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Oxidative Medicine and Cellular Longevity
Volume 2015 (2015), Article ID 296146, 13 pages
Research Article

Generation of Adducts of 4-Hydroxy-2-nonenal with Heat Shock 60 kDa Protein 1 in Human Promyelocytic HL-60 and Monocytic THP-1 Cell Lines

1Dipartimento di Medicina e Scienze della Salute, Università del Molise, 86100 Campobasso, Italy
2Dipartimento di Scienze Cliniche e Biologiche, Università di Torino, 10125 Torino, Italy
3Dipartimento di Medicina Molecolare e Biotecnologie Mediche, Università di Napoli Federico II, 80131 Napoli, Italy
4Graduate School of Bioagricultural Science, Nagoya University, Nagoya 464-8601, Japan
5Centro di Spettrometria di Massa Proteomica e Biomolecolare, ISA-CNR, 83100 Avellino, Italy
6Dipartimento di Agraria, Università di Napoli “Federico II”, Portici, 80055 Napoli, Italy
7William Harvey Research Institute, Queen Mary University London, London E1 4NS, UK

Received 8 December 2014; Revised 20 April 2015; Accepted 29 April 2015

Academic Editor: Francisco Javier Romero

Copyright © 2015 Alessia Arcaro et al. This is an open access article distributed under the Creative Commons Attribution License, which permits unrestricted use, distribution, and reproduction in any medium, provided the original work is properly cited.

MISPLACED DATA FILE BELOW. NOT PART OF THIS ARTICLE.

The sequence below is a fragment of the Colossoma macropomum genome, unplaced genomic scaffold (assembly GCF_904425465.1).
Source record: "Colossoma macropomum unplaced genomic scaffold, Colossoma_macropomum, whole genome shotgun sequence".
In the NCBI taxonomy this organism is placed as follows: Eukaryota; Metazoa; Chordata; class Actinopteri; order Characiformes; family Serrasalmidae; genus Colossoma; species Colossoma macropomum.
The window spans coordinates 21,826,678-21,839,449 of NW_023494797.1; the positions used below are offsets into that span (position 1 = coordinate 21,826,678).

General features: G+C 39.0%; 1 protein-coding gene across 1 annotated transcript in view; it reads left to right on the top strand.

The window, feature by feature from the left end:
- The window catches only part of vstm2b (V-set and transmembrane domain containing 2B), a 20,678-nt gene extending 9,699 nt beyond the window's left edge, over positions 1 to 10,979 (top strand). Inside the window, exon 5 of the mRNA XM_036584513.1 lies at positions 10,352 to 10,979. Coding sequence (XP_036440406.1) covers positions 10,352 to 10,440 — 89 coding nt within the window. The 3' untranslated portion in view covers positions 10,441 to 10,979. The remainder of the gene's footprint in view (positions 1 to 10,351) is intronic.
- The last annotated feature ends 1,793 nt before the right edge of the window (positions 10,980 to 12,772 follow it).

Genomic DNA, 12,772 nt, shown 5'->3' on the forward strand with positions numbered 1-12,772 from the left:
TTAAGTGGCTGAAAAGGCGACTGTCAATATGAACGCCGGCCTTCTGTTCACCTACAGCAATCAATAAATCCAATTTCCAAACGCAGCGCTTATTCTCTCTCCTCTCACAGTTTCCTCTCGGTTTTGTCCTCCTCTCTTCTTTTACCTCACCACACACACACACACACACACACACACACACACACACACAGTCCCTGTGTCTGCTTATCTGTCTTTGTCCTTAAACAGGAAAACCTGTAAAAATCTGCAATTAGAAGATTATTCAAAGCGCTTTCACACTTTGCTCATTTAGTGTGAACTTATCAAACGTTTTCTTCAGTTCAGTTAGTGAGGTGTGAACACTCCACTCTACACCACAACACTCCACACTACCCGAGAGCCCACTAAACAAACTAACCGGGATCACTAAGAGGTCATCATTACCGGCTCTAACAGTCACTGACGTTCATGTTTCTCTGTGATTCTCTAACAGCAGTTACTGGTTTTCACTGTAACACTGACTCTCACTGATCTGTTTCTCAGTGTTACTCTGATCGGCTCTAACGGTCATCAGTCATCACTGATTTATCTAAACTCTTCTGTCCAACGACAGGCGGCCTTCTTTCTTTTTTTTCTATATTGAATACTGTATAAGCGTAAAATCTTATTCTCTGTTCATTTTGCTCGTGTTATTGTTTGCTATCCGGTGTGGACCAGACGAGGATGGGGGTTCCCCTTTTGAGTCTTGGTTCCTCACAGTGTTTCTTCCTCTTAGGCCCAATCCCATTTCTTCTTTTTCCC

Heat shock 60 kDa protein 1 (HSP60) is a chaperone and stress response protein responsible for protein folding and delivery of endogenous peptides to antigen-presenting cells and also a target of autoimmunity implicated in the pathogenesis of atherosclerosis. By two-dimensional electrophoresis and mass spectrometry, we found that exposure of human promyelocytic HL-60 cells to a nontoxic concentration (10 μM) of 4-hydroxy-2-nonenal (HNE) yielded a HSP60 modified with HNE. We also detected adducts of HNE with putative uncharacterized protein CXorf49, the product of an open reading frame identified in various cell and tissue proteomes. Moreover, exposure of human monocytic THP-1 cells differentiated with phorbol 12-myristate 13-acetate to 10 μM HNE, and to light density lipoprotein modified with HNE (HNE-LDL) or by copper-catalyzed oxidation (oxLDL), but not to native LDL, stimulated the formation of HNE adducts with HSP60, as detected by immunoprecipitation and western blot, well over basal levels. The identification of HNE-HSP60 adducts outlines a framework of mutually reinforcing interactions between endothelial cell stressors, like oxLDL and HSP60, whose possible outcomes, such as the amplification of endothelial dysfunction, the spreading of lipoxidative damage to other proteins, such as CXorf49, the activation of antigen-presenting cells, and the breaking of tolerance to HSP60 are discussed.